non–medical function, usually controlled by the individual’s unit commander….

(3) Religious.
(a) For Service personnel, immunization exemptions for religious reasons may be granted according to Service–
specific policies to accommodate doctrinal religious beliefs. This is a command decision made with medical and
chaplain advice.
1. Requests for religious exemption must include name, rank, social security number (SSN), occupational specialty
code or branch, and a description of the religious tenet or belief contrary to immunization. Army: (see AR 600–20,
para 5–6). Air Force: Permanent exemptions for religious reasons will not be granted. The major command (MAJCOM)
commander is the designated approval and revocation authority for temporary immunization exemptions. Coast
Guard: CG–122 is the designated approval and revocation authority for temporary immunization exemptions.
2. A military physician must counsel the applicant. The physician should ensure that the Service personnel is
making an informed decision and should address, at a minimum, specific information about the diseases concerned;
specific vaccine information including product constituents, benefits, and risks; and potential risks of infection incurred
by unimmunized individuals.
3. The commander must counsel the individual and recommend approval or denial of the exemption request, by
endorsement. The commander must counsel that noncompliance with immunization requirements may adversely impact
deployability, assignment, or international travel, and that the exemption may be revoked under imminent risk
conditions. The commander, in making his or her recommendation, should consider the potential impact on the
individual, the unit, and the mission.
4. Forward exemption requests through command channels to the respective Service approval authority for decision.
Individuals with active requests for religious exemption are temporarily deferred from immunizations pending outcome
of their request. For USCG, forward through appropriate chain to G–WPM, via CG–1121.
(b) Civilian employees submit religious–exemption requests to their supervisors. Such requests will be processed in
accordance with 29 CFR 1605 and component and local policies.
c. Bargaining units. Civilian personnel affected by this document who are members of bargaining units will be
considered for exemption consistent with applicable personnel management policies.
d. Other categories. Administrative or medical personnel will appropriately annotate electronic ITS with exemption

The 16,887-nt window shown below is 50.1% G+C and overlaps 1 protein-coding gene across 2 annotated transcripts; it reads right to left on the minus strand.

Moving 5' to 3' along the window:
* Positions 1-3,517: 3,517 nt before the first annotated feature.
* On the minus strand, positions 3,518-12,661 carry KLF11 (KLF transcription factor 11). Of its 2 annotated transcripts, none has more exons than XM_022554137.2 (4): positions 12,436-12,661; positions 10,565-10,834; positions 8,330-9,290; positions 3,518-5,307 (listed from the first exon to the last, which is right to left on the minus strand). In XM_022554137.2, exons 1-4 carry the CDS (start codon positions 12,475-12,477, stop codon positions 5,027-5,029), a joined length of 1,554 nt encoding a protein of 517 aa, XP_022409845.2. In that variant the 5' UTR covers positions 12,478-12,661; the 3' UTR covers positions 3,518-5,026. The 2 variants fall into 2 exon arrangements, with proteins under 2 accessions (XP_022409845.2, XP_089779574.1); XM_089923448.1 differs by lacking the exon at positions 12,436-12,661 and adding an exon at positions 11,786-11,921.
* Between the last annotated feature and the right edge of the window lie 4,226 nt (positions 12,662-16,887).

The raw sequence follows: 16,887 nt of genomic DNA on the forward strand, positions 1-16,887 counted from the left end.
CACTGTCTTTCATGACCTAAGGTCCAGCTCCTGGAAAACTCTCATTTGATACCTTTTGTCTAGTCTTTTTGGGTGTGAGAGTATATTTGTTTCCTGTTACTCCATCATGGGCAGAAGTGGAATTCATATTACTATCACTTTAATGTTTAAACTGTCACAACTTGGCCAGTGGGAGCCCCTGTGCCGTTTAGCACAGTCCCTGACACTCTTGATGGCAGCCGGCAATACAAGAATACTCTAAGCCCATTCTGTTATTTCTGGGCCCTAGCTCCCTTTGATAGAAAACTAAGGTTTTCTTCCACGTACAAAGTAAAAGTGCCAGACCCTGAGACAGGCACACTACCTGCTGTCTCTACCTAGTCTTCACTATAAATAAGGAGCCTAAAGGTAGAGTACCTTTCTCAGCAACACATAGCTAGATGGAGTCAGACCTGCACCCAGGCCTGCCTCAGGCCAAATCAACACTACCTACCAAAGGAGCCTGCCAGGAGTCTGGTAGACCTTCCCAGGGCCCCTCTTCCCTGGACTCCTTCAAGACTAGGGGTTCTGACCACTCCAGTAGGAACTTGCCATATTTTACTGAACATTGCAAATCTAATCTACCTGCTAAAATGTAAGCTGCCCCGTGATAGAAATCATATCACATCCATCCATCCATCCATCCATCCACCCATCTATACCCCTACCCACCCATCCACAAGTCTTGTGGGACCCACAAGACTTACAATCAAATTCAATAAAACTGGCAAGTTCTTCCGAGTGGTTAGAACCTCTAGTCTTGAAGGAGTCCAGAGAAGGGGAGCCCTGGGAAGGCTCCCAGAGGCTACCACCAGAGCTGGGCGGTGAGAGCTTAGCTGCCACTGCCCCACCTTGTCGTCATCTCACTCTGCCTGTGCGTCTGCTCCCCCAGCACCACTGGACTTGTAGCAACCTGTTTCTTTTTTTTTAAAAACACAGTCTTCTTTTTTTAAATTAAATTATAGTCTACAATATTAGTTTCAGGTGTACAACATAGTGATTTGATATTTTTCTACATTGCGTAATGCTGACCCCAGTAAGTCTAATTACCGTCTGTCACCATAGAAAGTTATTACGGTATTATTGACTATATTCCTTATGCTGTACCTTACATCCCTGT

codes denoting separation, permanent change of station, emergency leave, missing or prisoner of war, deceased, and
other appropriate categories.

NAVY
See above. Also note that the Navy appears to follow DOD Regulations in regards to Navy daycare and youth programs.
https://qol.persnet.navy.mil/CYPWeb/…aspx?id=Policy

________________________________________________
United States> Code of Federal Regulations> Title 29 – Labor> CHAPTER XIV–EQUAL EMPLOYMENT OPPORTUNITY COMMISSION

29 C.F.R. PART 1605—GUIDELINES ON DISCRIMINATION BECAUSE OF RELIGION

§ 1605.1 “Religious” nature of a practice or belief.
In most cases whether or not a practice or belief is religious is not at issue. However, in those cases in which the issue does exist, the Commission will define religious practices to include moral or ethical beliefs as to what is right and wrong which are sincerely held with the strength of traditional religious views. This standard was developed in United States v. Seeger, 380 U.S. 163 (1965) and Welsh v. United States, 398 U.S. 333 (1970). The Commission has consistently applied this standard in its decisions.1 The fact that no religious group espouses such beliefs or the fact that the religious group to which the individual professes to belong may not accept such belief will not determine whether the belief is a religious belief of the employee or prospective employee. The phrase “religious practice” as used in these Guidelines includes both religious observances and practices, as stated in section 701(j), 42 U.S.C. 2000e(j).
Quote:

To whom it may concern;

(We / I) {First and Last name(s)}, as the {(parent (s) / guardian(s)} of ______________________(name of newborn child) are exercising (our/my) rights under the US Constitution, Army Regulation 40-562, BUMEDINST 6230.15A, AF JI 48-110, CG COMDTINST M6230.4F , section 3.2, para4, and Army Regulation 608-10, section 4-6, para 2, to receive Religious Exemption from Vaccination, due to our genuine and sincere religious beliefs which are contrary to the practices herein required.
The U.S. Supreme Court held in Frazee V. Illinois Dept. of Security, 489 U.S. 829, that a religious belief is subject to protection even though no religious group espouses such beliefs or the fact that the religious group to which the individual professes to belong may not advocate or require such belief. This ruling is also reflected in Title VII of the Civil Rights Act of 1964 as amended Nov. 1, 1980; Part 1605.1-Guidelines on Discrimination Because of Religion.
Sincerely,

Your signature.
Date